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School of Engineering

“Rutgers is filled with opportunities tailored to various interests and I wanted to attend a large, diverse school.” –Anas Ani 

Anas Ani has translated his classroom experiences as double major in chemical engineering and chemistry into real-life applications through summer research projects with Benjamin Schuster, an assistant professor in the Department of Chemical and Biochemical Engineering (CBE), Rutgers College of Arts and Science chemistry and chemical biology professor Charles Dismukes, and at the University of Pennsylvania Children’s Hospital. After graduating, he will be working as a chemical engineer with the oral formulation sciences department at Merck. He hopes to attend medical school in 2025. 

Young man wearing shorts and a T-shirt poses with the Rutgers Scarlet Knight mascot.

Why Rutgers? 

Family plays an essential role in my life and remaining close to home was a priority for me. Both my brothers who attended Rutgers visited home regularly. Their success – one is an MD, and the other is in dental school – reaffirmed my decision and reflects Rutgers’ caliber. 

Why chemical engineering? 

Growing up, I was a STEM-focused student and desired a major that was at the interface of chemistry, biology, and physics. I wanted to do something different than my brothers who majored in chemistry, but chemistry related.  

As I progressed at Rutgers, chemical engineering seemed to be large-scale chemistry, so to learn on a more atomic level, I decided to double major in chemistry – a choice that has been one of the best decisions I’ve made. The two majors complement each other and have helped me develop a unique thought process. 

What surprised you about Rutgers? 

Given how large a school it is, I didn’t know what to expect and was concerned about how I could fit in and leave my mark. I was surprised by how simple it was to make new friends, experience new cultures, and make meaningful connections.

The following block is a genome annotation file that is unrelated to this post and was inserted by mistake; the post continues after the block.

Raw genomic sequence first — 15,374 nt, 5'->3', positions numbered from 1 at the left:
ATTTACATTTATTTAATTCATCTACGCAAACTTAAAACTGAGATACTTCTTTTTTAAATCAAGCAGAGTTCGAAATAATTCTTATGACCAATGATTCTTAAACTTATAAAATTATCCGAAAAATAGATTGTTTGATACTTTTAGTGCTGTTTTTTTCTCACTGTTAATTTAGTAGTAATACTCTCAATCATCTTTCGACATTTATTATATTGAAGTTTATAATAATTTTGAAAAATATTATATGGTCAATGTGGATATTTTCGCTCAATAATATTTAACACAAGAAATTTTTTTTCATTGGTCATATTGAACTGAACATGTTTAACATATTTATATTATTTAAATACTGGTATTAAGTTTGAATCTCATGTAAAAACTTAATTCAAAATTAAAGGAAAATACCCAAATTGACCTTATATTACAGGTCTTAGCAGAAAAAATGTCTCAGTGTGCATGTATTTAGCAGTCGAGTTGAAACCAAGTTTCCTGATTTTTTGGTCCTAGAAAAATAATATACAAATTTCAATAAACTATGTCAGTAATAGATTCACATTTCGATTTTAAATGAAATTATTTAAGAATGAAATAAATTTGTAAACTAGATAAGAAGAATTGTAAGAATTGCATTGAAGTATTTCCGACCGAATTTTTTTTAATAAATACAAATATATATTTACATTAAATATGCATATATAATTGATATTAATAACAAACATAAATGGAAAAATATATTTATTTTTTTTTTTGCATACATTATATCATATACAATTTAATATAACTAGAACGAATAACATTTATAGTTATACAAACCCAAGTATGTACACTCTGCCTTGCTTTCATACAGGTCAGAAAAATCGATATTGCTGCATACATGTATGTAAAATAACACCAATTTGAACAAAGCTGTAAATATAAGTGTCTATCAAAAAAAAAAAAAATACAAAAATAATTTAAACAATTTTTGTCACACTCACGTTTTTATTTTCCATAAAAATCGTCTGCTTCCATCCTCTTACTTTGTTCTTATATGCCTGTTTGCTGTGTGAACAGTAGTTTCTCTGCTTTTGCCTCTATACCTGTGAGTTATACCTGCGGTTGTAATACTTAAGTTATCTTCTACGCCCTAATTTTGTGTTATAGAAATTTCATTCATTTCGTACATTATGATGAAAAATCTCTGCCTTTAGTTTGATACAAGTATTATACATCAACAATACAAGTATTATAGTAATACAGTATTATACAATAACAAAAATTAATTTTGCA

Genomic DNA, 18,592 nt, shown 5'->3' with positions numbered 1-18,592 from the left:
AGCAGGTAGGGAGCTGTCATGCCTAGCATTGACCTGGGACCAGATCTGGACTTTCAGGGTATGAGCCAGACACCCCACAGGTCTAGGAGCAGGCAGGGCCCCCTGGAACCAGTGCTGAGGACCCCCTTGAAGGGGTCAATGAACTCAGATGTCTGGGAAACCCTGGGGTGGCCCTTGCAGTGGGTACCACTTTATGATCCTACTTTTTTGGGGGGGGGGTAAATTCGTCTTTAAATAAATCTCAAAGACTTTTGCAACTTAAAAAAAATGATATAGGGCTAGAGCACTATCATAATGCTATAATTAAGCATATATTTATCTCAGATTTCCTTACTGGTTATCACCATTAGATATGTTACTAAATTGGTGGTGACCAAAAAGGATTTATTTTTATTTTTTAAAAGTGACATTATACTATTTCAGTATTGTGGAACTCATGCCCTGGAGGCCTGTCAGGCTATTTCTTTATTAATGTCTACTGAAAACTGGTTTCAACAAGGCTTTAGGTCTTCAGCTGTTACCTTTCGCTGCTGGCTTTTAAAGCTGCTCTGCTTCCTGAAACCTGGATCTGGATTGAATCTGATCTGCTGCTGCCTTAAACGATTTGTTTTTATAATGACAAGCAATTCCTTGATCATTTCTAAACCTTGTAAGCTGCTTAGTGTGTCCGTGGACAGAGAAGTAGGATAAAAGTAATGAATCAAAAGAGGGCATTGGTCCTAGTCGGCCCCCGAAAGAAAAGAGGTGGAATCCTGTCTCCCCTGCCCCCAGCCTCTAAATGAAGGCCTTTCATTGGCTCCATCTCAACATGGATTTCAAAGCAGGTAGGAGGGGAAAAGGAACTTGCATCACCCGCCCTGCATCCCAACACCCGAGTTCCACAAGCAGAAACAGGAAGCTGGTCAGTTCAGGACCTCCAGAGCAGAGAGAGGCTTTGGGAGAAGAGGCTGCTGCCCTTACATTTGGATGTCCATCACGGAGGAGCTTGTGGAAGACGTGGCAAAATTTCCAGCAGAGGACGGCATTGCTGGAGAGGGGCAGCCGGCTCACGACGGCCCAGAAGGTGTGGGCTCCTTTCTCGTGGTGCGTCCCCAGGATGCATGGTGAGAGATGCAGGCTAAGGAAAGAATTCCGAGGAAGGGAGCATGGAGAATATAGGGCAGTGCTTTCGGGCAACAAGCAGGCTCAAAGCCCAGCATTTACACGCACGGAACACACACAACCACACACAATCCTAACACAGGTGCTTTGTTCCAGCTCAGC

I was also surprised by the genuine care many of the professors showed and their investment in student success. This large school became a small world to me facilitated by those around me. 

What about extracurriculars? 

During my time at Rutgers, I became a resident assistant, a learning assistant, and president of the Rutgers Chemistry Society. I also participated in different basketball and soccer intramural teams and even won a few championships. These activities allowed me to develop socially, personally, and professionally – and to pick up transferable skills along the way. 

What will you miss most about Rutgers? 

I’ll miss the small interactions I often have with people – whether it’s chatting with classmates and professors at Coffee with the Professors, or conversations with friends, passers-by and faculty members. 

What is your favorite memory from your time at Rutgers? 

This is a difficult question for me, but the first thing that comes to mind is participating in Cardboard Canoe during National Engineers Week for three years in a row. Unfortunately, my teammate and I never made it across the pool but we gained more experience each year. Even though we didn’t succeed, participating with friends and having fun while doing some engineering is ultimately the true success for me. 

Do you have any advice for new students? 

Be kind. Smile. Don’t be afraid to talk to those around you – whether classmates, staff, or professors. You can always learn something new. Multi-tasking is a myth: focus on doing one thing at a time and doing it well, whether you’re studying or having fun. 

What three words describe your SoE experience? 

Rewarding. Catalytic. Enlightening.